The Downsides to Taking a Debt Management Plan
The most notable downside of taking part in a debt management plan is the negative impact it will have on your credit score. While repaying your debt more slowly is better than not paying it at all, a debt management plan will definitely impact your credit score negatively. Although enrollment in a debt management plan isn't a factor in credit scoring models, other aspects will factor in credit scoring models. Like, for instance, you will be asked to close all credit card accounts. Doing so affects your credit utilization ratio—closing accounts lowers your credit limit, which increases your credit utilization rate and hence negatively impacts your credit score. Closing accounts can affect account age as well. The length of time you've been using credit is also considered by credit bureaus.
Additionally, if you negotiate lower monthly payments or settle for less than the full amount owed, your credit report will reflect that the debt wasn't repaid as initially agreed upon. This can also harm your credit score. Although this note will be taken out after repayment of your debt, your credit score will likely remain impacted during the length of your debt management plan.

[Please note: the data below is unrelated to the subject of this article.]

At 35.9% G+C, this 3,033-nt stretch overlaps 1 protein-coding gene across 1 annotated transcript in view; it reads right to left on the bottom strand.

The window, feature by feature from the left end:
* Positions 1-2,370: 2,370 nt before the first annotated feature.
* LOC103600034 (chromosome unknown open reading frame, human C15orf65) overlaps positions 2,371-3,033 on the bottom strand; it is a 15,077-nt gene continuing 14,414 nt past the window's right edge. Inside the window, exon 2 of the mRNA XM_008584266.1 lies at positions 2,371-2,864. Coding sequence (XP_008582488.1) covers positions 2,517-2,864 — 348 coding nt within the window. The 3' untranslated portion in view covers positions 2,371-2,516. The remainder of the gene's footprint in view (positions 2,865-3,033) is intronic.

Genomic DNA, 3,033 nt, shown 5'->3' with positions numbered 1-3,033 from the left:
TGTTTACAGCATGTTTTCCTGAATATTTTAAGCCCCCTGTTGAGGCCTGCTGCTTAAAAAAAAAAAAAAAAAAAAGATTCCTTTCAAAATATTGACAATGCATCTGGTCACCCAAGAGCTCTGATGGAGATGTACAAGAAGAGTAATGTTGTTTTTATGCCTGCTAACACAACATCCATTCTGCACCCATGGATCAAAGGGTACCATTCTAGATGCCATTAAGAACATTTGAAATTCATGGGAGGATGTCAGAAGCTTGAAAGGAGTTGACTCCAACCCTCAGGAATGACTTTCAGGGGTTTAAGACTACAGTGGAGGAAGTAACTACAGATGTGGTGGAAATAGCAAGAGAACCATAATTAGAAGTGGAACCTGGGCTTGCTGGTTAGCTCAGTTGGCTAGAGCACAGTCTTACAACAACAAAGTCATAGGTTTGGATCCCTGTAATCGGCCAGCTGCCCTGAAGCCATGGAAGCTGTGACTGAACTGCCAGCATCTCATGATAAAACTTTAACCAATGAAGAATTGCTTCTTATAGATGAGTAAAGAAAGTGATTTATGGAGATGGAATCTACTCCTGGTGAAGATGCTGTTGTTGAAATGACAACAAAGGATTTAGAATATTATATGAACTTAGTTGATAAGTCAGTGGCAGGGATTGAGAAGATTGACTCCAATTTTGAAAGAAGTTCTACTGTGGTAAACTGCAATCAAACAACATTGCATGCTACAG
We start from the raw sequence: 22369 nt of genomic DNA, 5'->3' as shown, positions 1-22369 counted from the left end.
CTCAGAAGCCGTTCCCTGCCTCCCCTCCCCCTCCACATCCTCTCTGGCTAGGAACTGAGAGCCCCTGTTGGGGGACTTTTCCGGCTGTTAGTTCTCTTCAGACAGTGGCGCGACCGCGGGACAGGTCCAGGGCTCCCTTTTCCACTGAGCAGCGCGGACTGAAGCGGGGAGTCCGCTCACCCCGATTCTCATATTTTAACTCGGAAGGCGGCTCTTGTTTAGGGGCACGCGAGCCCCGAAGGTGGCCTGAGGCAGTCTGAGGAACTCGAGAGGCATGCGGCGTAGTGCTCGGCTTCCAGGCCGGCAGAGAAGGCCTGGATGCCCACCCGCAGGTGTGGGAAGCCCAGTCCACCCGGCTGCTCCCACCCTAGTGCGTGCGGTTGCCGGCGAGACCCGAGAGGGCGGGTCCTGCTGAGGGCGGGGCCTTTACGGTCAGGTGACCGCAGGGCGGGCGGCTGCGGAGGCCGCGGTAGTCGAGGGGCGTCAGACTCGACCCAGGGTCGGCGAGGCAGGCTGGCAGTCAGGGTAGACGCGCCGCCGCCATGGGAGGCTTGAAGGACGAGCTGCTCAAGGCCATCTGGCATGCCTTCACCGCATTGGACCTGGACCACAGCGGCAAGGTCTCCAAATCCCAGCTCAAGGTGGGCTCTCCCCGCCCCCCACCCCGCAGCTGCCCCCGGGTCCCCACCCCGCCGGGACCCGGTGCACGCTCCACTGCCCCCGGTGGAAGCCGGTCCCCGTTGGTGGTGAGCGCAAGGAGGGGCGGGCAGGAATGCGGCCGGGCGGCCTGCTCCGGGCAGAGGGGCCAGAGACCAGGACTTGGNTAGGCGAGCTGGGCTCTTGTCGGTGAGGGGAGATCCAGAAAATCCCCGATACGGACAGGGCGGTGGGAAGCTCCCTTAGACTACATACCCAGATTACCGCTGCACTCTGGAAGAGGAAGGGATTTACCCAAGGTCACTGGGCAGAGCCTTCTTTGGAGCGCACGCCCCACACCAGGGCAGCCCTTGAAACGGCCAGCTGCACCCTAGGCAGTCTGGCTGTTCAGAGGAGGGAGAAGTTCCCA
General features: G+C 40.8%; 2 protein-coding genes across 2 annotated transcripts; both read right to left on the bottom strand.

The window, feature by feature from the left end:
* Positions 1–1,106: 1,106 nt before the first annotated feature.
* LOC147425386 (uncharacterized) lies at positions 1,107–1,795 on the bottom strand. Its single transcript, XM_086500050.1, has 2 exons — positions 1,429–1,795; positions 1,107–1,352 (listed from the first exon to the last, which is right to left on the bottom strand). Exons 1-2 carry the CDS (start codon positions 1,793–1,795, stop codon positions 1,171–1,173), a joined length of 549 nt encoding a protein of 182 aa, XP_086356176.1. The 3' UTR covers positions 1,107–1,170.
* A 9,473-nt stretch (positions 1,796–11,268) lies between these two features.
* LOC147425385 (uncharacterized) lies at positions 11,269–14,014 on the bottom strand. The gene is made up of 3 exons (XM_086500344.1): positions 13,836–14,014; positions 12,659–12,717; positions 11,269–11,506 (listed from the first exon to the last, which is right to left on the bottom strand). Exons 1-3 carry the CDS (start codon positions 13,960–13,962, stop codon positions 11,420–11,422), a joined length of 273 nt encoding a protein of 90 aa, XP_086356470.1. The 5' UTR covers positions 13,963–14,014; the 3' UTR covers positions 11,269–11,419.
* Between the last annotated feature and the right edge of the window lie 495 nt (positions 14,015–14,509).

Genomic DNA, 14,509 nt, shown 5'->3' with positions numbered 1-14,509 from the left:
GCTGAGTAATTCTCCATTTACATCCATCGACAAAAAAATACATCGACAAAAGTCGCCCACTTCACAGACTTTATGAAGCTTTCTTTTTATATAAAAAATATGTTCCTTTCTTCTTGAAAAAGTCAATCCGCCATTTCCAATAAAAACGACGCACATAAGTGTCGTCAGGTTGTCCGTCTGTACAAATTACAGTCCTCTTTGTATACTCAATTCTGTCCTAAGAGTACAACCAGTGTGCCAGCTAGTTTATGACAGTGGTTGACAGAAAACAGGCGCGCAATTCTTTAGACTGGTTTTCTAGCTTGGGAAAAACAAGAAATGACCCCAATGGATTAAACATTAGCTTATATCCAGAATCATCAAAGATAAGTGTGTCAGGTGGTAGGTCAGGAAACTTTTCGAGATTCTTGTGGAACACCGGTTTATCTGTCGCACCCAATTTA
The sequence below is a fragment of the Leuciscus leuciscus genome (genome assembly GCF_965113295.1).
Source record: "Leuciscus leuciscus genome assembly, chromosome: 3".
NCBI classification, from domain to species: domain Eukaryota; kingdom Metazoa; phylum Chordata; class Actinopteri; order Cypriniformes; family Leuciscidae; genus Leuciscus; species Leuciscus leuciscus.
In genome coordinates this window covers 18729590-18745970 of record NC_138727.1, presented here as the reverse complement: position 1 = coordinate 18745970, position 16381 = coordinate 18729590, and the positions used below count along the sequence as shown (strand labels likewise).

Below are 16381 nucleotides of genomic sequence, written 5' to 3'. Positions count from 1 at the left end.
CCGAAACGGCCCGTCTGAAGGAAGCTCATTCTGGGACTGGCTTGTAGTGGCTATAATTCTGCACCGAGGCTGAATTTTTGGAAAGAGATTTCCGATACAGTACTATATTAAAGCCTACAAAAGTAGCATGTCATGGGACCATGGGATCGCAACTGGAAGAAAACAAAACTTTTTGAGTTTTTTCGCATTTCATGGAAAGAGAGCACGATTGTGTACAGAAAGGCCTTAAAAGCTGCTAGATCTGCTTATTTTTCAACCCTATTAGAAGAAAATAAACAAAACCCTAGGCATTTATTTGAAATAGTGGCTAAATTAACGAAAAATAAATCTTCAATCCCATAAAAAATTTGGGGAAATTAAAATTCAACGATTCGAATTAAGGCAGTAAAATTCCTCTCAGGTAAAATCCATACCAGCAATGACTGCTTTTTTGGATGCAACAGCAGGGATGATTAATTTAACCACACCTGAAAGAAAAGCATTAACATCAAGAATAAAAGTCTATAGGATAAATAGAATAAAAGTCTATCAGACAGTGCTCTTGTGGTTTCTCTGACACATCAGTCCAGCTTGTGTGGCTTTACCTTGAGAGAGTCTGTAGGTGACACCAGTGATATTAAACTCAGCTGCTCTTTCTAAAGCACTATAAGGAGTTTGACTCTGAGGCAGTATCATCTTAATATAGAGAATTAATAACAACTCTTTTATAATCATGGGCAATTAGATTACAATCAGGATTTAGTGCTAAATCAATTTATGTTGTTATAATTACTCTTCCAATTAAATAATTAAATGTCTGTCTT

Finally, if you or the credit counseling agency fail to make payments on time, your credit score will naturally go for a toss.
Debt management plans are usually most beneficial to people who are in the deep end of debt and want to avoid bankruptcy. For some, a debt consolidation loan may be a better choice. Get professional and impartial advice before setting one up. A credit counseling agency can take a look at your financial situation and determine if a debt management plan is the best solution for you.